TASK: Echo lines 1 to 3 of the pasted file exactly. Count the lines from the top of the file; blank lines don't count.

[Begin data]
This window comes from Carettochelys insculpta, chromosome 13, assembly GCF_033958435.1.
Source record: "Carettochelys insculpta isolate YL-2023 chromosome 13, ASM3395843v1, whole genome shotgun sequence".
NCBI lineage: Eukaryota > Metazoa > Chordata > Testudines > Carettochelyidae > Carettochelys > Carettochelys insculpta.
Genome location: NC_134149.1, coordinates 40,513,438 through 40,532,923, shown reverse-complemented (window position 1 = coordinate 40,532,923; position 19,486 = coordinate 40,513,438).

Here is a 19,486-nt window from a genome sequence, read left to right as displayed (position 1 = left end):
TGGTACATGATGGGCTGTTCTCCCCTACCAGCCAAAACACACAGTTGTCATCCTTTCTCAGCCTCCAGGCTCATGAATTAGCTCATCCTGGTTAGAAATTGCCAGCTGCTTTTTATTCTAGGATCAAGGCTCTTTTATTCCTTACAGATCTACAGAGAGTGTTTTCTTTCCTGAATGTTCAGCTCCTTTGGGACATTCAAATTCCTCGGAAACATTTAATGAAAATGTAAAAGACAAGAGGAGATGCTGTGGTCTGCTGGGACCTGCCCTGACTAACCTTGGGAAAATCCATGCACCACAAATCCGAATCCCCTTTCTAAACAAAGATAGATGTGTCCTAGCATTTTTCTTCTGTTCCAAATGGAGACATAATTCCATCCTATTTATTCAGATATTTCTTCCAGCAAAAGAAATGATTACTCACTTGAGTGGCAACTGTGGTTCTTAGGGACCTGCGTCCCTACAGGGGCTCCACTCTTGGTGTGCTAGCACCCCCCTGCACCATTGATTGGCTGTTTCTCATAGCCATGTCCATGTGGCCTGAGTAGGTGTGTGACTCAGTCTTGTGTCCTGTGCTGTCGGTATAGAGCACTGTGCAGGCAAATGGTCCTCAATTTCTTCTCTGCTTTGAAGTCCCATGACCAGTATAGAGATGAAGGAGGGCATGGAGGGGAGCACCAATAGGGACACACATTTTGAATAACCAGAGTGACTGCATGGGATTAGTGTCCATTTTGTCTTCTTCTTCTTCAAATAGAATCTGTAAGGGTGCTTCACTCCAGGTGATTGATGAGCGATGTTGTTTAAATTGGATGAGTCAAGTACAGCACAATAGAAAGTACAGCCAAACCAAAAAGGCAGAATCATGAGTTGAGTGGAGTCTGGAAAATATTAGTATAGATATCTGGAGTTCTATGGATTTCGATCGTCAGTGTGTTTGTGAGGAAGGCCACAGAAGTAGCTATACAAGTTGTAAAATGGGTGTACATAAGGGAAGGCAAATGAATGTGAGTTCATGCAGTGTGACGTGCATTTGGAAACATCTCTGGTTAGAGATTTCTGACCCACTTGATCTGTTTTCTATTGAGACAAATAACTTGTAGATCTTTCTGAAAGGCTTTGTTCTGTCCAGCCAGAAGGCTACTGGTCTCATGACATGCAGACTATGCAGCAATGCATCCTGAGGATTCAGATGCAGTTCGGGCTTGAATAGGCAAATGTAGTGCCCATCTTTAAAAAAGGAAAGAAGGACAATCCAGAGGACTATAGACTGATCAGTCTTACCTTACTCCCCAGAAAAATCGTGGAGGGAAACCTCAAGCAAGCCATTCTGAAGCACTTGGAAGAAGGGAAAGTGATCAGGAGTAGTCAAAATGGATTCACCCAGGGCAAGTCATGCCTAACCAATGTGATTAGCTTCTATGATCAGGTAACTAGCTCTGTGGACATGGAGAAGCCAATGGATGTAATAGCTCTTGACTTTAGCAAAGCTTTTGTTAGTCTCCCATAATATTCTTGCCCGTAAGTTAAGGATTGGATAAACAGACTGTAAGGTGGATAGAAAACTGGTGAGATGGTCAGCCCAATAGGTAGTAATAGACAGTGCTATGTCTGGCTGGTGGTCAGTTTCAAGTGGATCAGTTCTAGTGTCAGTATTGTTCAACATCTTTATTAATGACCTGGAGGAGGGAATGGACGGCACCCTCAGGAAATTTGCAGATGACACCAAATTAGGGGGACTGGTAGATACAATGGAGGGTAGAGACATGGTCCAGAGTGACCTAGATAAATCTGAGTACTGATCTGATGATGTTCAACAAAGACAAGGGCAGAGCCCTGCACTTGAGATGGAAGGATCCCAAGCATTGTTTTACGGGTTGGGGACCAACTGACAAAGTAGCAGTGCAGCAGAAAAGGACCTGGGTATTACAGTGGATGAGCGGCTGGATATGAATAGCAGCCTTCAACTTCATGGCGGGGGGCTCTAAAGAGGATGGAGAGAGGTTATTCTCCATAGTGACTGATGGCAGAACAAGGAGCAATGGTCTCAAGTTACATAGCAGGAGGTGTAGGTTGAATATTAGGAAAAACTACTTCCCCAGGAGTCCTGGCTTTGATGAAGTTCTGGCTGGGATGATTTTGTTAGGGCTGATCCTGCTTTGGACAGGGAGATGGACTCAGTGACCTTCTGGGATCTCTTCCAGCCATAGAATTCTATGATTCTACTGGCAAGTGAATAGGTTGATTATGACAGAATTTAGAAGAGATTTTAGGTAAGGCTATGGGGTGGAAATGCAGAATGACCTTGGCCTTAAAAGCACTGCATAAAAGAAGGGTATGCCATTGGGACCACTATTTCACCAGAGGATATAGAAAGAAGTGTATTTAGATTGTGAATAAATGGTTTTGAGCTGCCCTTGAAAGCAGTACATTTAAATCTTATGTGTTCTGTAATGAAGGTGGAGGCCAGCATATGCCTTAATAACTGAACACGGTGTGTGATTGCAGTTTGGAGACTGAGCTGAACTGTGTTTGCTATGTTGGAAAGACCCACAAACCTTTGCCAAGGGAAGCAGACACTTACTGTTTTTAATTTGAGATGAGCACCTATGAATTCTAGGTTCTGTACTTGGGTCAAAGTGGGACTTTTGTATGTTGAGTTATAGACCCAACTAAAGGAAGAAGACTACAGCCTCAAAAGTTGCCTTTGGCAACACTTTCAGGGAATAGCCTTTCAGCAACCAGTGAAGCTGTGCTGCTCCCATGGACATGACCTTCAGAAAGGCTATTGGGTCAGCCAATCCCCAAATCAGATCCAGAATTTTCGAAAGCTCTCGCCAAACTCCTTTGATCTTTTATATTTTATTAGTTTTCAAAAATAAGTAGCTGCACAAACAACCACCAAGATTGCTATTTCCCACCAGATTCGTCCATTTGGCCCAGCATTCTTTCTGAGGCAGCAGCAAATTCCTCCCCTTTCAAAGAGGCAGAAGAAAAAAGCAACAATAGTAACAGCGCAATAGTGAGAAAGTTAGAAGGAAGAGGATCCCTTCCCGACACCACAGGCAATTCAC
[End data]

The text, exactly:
This window comes from Carettochelys insculpta, chromosome 13, assembly GCF_033958435.1.
Source record: "Carettochelys insculpta isolate YL-2023 chromosome 13, ASM3395843v1, whole genome shotgun sequence".
NCBI lineage: Eukaryota > Metazoa > Chordata > Testudines > Carettochelyidae > Carettochelys > Carettochelys insculpta.